BRISTOL, R.I. – When crumbling burnt-orange leaves blanket the ground and a stiff, frozen breeze blows in off the bay, the first cold of the season is probably not far away. During the winter season, classrooms and dormitories resound with sniffles, sneezes and coughs. However, the larger health problems that loom over campuses are often not as obvious. Between the cold weather, dank precipitation, and shorter daylight hours, winter can wear on our psyches. So how do we keep our bodies healthy and our minds fresh until we see the revitalizing light of spring?

Jim Azar, director of the Center for Counseling and Student Development, and Director of Health Services Anne Andrade A.N.P., share some helpful tips to keep our bodies strong and spirits robust:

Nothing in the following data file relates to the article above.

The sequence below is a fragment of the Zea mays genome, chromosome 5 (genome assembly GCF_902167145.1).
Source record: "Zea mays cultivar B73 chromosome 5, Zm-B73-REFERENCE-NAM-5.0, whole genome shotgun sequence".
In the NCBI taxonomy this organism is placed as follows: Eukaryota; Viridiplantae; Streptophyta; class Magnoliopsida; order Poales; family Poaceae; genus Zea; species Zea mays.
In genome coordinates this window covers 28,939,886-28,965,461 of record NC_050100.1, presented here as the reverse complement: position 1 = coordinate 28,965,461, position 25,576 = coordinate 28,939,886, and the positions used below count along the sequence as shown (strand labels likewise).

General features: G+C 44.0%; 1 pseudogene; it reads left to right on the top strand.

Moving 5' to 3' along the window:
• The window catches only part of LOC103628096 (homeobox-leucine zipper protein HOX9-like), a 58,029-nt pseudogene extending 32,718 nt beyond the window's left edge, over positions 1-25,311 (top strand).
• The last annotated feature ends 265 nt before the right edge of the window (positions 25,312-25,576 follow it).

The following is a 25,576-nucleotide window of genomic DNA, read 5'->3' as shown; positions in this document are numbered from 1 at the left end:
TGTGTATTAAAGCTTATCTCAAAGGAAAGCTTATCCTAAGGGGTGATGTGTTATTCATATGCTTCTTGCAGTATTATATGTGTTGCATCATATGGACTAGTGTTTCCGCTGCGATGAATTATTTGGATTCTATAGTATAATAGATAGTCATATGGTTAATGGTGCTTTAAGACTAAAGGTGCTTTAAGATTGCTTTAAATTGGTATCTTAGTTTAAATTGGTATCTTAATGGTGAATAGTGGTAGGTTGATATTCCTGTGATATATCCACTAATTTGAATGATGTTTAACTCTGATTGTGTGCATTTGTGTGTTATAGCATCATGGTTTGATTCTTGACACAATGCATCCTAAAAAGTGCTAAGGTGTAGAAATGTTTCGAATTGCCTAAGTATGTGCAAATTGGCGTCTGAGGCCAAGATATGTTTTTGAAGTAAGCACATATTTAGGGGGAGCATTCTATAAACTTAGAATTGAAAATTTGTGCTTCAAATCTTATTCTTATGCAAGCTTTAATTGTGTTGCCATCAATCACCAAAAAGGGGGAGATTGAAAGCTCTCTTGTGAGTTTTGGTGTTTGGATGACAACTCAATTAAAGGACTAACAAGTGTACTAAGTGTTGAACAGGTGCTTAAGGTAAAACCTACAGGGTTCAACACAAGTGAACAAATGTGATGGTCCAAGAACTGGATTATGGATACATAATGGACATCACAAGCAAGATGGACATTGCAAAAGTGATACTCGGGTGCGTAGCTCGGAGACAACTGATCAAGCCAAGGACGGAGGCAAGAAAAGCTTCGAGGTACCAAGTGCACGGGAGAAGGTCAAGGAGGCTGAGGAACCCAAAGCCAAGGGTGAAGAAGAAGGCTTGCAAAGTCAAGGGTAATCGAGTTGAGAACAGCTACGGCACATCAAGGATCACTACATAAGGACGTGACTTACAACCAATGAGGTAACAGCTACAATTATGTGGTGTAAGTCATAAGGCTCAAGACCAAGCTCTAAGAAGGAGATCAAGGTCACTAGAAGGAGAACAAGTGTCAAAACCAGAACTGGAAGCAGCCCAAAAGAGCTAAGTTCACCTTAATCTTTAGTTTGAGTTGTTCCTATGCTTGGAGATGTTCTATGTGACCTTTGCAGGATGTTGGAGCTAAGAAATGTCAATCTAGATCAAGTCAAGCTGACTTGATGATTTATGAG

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Photo Slideshow: One Enchanted RWU Evening at WaterFire Providence

October 10, 2013

PROVIDENCE, R.I. -- The Providence River was aglow with fire and fish as Roger Williams University and RWU Law joined WaterFire Providence for an evening of celebrations, including the 20th anniversary of the law school, the 40th anniversary of the marine biology program and the 350th anniversary of the 1663 Rhode Island Colonial Charter.

At sunset, a ceremonial torch-lighting ceremony featuring members of the RWU community set the river basins ablaze as canoes bearing glowing koi fish weaved between the cauldrons from Waterplace Park to Marketplace. A short walk upriver, Steeple Street hosted the RWU Showcase – complete with robotics demonstrations, history presentations and an aquaculture touch tank where marine biology students and faculty introduced visitors to starfish and an array of crustaceans and shellfish. Spirits were high at the University reception, and special appearances by RWU Hawks mascot, “Swoop,” and a living statue as Roger Williams wowed the crowd throughout the night.

Sylvia Earle: Ocean Life Makes Human Life Possible